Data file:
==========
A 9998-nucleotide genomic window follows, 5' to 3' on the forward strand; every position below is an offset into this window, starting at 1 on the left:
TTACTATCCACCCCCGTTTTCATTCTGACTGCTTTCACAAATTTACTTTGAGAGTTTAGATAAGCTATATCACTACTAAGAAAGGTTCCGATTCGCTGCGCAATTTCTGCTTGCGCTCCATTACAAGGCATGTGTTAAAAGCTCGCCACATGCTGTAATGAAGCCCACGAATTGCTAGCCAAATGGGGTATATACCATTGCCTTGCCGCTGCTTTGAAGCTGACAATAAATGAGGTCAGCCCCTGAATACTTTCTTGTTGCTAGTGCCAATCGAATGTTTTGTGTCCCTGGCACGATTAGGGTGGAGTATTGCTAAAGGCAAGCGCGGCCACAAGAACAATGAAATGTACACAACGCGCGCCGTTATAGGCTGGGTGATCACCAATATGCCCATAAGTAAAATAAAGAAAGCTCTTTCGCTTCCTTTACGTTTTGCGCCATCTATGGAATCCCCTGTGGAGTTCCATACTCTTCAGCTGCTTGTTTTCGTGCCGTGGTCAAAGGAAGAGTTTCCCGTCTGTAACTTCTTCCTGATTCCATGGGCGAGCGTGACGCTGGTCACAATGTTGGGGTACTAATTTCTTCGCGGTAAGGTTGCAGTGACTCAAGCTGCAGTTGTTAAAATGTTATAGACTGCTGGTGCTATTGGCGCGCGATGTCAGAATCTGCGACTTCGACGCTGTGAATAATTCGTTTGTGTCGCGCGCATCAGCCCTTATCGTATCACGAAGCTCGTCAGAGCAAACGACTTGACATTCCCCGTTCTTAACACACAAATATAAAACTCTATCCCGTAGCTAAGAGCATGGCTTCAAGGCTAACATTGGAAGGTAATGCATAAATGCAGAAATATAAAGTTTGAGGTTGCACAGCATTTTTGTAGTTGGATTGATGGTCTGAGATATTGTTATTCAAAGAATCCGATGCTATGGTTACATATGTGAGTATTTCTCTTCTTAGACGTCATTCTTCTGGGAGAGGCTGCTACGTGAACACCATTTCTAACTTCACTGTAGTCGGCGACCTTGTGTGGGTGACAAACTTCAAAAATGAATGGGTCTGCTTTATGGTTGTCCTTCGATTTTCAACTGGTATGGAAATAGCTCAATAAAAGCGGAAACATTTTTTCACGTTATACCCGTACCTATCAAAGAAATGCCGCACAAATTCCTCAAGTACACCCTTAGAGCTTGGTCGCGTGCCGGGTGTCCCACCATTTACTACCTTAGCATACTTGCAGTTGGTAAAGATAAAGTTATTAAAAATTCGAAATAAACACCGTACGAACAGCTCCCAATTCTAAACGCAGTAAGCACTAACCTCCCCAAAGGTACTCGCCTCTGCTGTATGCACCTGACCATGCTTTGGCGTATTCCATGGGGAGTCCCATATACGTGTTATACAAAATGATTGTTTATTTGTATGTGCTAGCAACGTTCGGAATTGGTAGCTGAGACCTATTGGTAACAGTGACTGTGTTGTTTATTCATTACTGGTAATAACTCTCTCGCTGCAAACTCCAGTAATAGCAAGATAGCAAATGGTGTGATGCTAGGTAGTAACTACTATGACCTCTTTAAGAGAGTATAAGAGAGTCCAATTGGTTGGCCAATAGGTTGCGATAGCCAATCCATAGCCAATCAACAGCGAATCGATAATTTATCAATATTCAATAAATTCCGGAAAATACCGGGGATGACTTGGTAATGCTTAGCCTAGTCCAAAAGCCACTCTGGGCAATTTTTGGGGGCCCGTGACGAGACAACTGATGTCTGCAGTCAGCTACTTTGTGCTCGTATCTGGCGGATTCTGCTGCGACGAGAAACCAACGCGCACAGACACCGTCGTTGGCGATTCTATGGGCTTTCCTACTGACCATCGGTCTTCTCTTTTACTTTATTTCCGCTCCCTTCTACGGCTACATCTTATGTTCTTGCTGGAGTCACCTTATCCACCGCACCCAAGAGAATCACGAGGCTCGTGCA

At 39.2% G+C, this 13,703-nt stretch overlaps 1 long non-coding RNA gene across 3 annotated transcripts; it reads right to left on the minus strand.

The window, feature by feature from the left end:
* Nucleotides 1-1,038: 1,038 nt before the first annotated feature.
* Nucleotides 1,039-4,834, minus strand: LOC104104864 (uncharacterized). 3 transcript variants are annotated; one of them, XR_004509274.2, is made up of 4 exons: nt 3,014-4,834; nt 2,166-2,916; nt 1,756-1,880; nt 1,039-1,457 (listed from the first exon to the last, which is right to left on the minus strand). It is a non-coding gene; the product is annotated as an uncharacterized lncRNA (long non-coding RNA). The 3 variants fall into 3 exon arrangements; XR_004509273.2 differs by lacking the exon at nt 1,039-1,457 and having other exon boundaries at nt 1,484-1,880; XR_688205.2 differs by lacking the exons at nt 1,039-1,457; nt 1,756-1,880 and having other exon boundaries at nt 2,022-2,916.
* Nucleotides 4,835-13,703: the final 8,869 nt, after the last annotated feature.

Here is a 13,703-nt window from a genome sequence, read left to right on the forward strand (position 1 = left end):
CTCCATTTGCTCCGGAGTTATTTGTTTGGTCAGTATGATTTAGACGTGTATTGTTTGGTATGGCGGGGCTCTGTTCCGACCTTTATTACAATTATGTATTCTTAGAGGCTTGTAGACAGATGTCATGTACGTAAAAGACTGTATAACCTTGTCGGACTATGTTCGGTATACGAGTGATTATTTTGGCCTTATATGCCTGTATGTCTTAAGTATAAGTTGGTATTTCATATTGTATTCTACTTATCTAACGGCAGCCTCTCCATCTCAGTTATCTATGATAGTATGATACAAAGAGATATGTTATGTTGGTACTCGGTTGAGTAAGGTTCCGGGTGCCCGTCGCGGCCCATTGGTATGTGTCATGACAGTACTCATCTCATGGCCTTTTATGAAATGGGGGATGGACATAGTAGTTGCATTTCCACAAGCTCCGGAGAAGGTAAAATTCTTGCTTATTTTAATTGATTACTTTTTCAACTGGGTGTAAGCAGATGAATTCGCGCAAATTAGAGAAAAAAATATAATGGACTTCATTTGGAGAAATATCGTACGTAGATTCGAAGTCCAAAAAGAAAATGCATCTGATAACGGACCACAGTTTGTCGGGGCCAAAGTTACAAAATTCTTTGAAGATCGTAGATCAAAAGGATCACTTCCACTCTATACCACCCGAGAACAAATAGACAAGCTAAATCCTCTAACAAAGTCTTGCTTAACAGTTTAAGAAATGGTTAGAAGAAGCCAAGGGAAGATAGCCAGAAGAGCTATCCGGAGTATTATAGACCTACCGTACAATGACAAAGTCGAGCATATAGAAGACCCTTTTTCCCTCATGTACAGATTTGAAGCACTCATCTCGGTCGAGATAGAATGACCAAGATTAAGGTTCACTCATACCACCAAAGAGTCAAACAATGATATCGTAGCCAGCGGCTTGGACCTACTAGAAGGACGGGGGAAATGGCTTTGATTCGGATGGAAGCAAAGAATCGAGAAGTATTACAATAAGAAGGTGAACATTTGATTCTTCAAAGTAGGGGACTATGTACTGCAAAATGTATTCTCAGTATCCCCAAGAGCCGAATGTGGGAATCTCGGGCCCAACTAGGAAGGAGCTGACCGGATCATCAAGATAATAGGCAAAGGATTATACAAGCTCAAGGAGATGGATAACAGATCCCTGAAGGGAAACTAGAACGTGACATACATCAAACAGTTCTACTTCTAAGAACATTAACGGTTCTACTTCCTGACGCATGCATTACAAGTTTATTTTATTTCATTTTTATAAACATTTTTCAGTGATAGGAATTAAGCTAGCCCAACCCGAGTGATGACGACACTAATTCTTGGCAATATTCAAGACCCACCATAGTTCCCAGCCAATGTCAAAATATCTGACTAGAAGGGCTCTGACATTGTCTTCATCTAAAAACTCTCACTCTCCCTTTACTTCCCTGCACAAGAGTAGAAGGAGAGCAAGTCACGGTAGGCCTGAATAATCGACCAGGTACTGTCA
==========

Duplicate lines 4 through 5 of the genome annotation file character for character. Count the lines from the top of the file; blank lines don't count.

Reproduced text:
The window, feature by feature from the left end:
* Nucleotides 1-1,038: 1,038 nt before the first annotated feature.